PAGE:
Loyalty Pays

Signing up for a membership with hotel chains or hotel booking websites can result in savings by way of discounts that are offered only to members. These can vary from free breakfasts to ‘members only prices’ or points that can be converted into credit for your next trip. Booking in advance through these sites can result in even bigger discounts. Make sure you know what the cancellation policy is like, though! Some hotels don’t offer refunds on cancellation, so if your trip isn’t set in stone, it might make more sense to pay for a rate that is refundable.

Are you using the right credit card?

If you’re the kind who uses your credit card regularly, consider swapping your current credit card for one that offers deals on travel. My previous credit card, for example, was a regular credit card that didn’t have a specialised rewards programme. I swapped it for one that let me convert my credit card points into airline miles. Although it wasn’t enough for international flights, it helped me save on purchasing domestic tickets.

Travel Insurance is worth the money

There’s always a chance that your holiday might end up becoming memorable for all the wrong reasons, so travel insurance is a necessity, especially if you’re travelling solo or with young children. Most travel insurance policies will cover passport loss, baggage loss, loss of cash and hospitalization charges. There are many different insurance companies that offer travel insurance, so do your research and purchase a policy that you know will cover the emergencies that you consider more likely – if you’re travelling with kids, for example, make sure your travel insurance will take care of hospitalization expenses because hospitalization charges abroad are incredibly expensive.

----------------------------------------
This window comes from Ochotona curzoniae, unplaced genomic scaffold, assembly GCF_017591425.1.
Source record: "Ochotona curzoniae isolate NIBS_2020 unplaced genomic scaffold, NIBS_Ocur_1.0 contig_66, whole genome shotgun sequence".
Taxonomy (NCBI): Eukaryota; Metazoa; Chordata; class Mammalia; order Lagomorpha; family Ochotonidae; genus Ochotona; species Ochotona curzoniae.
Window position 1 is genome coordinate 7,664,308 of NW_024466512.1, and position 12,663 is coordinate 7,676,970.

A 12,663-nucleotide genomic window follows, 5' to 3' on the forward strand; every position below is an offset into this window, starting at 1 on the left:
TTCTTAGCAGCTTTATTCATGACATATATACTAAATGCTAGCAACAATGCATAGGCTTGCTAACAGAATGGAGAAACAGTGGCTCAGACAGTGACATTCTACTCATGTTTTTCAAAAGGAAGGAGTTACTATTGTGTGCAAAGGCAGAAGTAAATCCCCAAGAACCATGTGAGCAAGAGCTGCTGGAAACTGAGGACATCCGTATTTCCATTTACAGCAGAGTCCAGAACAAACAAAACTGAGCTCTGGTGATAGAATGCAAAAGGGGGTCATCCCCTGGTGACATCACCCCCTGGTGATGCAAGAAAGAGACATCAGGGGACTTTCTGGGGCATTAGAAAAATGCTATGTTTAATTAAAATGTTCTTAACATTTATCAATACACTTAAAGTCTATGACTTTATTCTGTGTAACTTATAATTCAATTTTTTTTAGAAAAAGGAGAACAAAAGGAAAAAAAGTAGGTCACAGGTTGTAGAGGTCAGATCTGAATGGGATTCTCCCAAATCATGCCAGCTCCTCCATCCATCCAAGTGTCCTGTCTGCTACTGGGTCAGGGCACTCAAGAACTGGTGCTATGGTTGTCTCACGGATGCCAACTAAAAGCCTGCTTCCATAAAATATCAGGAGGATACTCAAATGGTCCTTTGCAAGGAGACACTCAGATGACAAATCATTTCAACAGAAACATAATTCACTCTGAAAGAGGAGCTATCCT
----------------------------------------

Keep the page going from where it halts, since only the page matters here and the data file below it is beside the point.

Think beyond hotels

Good hotels, especially in Europe, can get really expensive. The good news is that we live in the age of Airbnb! Instead of searching for hotels, look through Airbnb listings where you can rent an apartment (or if you’re feeling really strapped for cash, you can even take a private room) in the city you’re going to holiday in. My husband and I rented out apartments instead of hotels during all our trips to Europe and it worked out both cheaper and more convenient than a hotel room.

Be a smart cookie

Travel websites and booking websites utilise your browsing history and sneakily increase prices when they know that you’ve been checking ticket and accommodation prices for a specific location regularly. So, when it comes to making the final decision on tickets or even just for price comparison, delete cookies from your browser or look up prices in incognito mode.

Cash vs Card